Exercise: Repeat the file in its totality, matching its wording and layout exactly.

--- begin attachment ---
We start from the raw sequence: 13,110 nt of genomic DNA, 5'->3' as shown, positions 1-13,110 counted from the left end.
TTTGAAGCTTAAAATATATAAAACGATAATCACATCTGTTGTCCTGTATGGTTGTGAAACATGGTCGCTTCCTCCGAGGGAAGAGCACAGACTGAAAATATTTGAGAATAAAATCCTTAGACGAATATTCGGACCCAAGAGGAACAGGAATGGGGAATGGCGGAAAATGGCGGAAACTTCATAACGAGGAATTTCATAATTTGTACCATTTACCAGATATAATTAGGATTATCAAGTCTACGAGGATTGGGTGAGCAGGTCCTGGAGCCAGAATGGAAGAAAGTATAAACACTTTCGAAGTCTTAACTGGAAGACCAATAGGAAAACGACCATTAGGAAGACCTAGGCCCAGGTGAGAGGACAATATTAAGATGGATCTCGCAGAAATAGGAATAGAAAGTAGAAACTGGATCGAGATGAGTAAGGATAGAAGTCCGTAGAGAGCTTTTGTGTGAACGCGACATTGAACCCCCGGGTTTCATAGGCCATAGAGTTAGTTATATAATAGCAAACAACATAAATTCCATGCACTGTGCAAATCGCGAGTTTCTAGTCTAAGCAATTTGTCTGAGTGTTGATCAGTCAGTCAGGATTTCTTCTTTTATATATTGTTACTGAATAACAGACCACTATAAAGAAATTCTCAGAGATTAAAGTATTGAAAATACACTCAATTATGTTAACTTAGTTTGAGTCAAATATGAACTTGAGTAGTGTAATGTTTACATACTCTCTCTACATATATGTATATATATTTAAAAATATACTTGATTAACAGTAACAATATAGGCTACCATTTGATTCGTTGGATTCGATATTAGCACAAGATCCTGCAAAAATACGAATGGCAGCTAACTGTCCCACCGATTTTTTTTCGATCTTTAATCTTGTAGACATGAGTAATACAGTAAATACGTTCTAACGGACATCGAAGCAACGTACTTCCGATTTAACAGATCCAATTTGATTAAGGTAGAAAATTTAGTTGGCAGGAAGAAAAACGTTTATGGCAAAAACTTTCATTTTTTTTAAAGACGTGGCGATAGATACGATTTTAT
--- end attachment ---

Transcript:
We start from the raw sequence: 13,110 nt of genomic DNA, 5'->3' as shown, positions 1-13,110 counted from the left end.
TTTGAAGCTTAAAATATATAAAACGATAATCACATCTGTTGTCCTGTATGGTTGTGAAACATGGTCGCTTCCTCCGAGGGAAGAGCACAGACTGAAAATATTTGAGAATAAAATCCTTAGACGAATATTCGGACCCAAGAGGAACAGGAATGGGGAATGGCGGAAAATGGCGGAAACTTCATAACGAGGAATTTCATAATTTGTACCATTTACCAGATATAATTAGGATTATCAAGTCTACGAGGATTGGGTGAGCAGGTCCTGGAGCCAGAATGGAAGAAAGTATAAACACTTTCGAAGTCTTAACTGGAAGACCAATAGGAAAACGACCATTAGGAAGACCTAGGCCCAGGTGAGAGGACAATATTAAGATGGATCTCGCAGAAATAGGAATAGAAAGTAGAAACTGGATCGAGATGAGTAAGGATAGAAGTCCGTAGAGAGCTTTTGTGTGAACGCGACATTGAACCCCCGGGTTTCATAGGCCATAGAGTTAGTTATATAATAGCAAACAACATAAATTCCATGCACTGTGCAAATCGCGAGTTTCTAGTCTAAGCAATTTGTCTGAGTGTTGATCAGTCAGTCAGGATTTCTTCTTTTATATATTGTTACTGAATAACAGACCACTATAAAGAAATTCTCAGAGATTAAAGTATTGAAAATACACTCAATTATGTTAACTTAGTTTGAGTCAAATATGAACTTGAGTAGTGTAATGTTTACATACTCTCTCTACATATATGTATATATATTTAAAAATATACTTGATTAACAGTAACAATATAGGCTACCATTTGATTCGTTGGATTCGATATTAGCACAAGATCCTGCAAAAATACGAATGGCAGCTAACTGTCCCACCGATTTTTTTTCGATCTTTAATCTTGTAGACATGAGTAATACAGTAAATACGTTCTAACGGACATCGAAGCAACGTACTTCCGATTTAACAGATCCAATTTGATTAAGGTAGAAAATTTAGTTGGCAGGAAGAAAAACGTTTATGGCAAAAACTTTCATTTTTTTTAAAGACGTGGCGATAGATACGATTTTAT